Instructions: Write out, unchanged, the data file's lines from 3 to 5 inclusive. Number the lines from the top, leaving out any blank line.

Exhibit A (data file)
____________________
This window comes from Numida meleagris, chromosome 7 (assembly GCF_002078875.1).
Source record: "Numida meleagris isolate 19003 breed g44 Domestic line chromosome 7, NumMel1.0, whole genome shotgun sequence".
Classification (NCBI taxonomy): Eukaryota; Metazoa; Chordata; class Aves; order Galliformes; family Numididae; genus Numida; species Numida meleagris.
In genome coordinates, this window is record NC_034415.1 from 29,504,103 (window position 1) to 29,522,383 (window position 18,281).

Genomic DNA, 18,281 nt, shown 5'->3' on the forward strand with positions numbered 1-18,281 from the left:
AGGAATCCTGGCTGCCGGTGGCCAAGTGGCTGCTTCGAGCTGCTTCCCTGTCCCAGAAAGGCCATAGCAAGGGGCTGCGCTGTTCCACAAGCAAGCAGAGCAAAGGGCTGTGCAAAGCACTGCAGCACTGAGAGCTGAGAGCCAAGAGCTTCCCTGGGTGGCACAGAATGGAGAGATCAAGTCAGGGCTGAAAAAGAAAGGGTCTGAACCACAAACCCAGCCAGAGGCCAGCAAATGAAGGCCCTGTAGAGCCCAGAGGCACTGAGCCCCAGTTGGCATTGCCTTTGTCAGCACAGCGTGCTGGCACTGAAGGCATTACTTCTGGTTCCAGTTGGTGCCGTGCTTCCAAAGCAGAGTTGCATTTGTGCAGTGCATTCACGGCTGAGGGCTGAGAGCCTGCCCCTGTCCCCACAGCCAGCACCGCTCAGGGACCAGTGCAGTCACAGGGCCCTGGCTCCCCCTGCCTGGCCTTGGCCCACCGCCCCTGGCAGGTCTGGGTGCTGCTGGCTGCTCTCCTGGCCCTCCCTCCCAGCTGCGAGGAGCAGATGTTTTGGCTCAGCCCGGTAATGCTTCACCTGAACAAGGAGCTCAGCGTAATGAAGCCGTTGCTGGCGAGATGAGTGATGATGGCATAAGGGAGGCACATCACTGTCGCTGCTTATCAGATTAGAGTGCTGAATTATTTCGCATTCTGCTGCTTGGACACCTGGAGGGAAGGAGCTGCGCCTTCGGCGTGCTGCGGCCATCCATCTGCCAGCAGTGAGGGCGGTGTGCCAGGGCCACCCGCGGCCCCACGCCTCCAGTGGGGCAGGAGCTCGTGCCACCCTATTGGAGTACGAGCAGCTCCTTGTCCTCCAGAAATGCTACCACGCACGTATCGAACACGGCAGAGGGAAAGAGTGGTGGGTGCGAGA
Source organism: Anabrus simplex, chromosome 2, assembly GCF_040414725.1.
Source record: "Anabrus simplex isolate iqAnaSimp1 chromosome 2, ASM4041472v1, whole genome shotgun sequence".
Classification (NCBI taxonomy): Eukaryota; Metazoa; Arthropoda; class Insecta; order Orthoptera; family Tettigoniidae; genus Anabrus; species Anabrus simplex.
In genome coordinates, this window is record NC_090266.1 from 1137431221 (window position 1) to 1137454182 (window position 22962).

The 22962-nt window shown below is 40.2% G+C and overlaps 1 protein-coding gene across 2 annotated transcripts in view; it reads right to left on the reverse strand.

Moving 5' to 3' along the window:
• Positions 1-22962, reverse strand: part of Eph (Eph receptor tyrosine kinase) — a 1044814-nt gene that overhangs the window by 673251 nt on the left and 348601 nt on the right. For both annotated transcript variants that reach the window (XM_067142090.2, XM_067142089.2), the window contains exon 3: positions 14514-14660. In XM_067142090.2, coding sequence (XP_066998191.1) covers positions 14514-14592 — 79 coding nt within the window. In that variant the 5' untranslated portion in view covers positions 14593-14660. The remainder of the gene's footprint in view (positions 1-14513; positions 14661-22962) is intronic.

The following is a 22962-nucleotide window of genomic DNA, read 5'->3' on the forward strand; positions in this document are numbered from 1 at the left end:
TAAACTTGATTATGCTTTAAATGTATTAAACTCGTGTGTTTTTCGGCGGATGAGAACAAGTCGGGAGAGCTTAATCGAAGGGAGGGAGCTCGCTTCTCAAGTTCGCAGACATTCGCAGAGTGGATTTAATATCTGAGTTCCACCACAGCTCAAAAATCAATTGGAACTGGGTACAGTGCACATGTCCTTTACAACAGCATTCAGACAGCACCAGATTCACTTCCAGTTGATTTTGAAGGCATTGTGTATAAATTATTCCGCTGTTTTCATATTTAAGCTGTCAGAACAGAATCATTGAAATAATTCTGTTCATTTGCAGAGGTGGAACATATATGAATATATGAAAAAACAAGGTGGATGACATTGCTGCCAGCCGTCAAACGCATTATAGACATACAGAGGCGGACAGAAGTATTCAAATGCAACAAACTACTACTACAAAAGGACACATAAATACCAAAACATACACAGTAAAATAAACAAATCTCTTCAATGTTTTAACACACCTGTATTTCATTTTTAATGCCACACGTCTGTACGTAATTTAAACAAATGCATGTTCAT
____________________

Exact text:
Classification (NCBI taxonomy): Eukaryota; Metazoa; Chordata; class Aves; order Galliformes; family Numididae; genus Numida; species Numida meleagris.
In genome coordinates, this window is record NC_034415.1 from 29,504,103 (window position 1) to 29,522,383 (window position 18,281).

Genomic DNA, 18,281 nt, shown 5'->3' on the forward strand with positions numbered 1-18,281 from the left: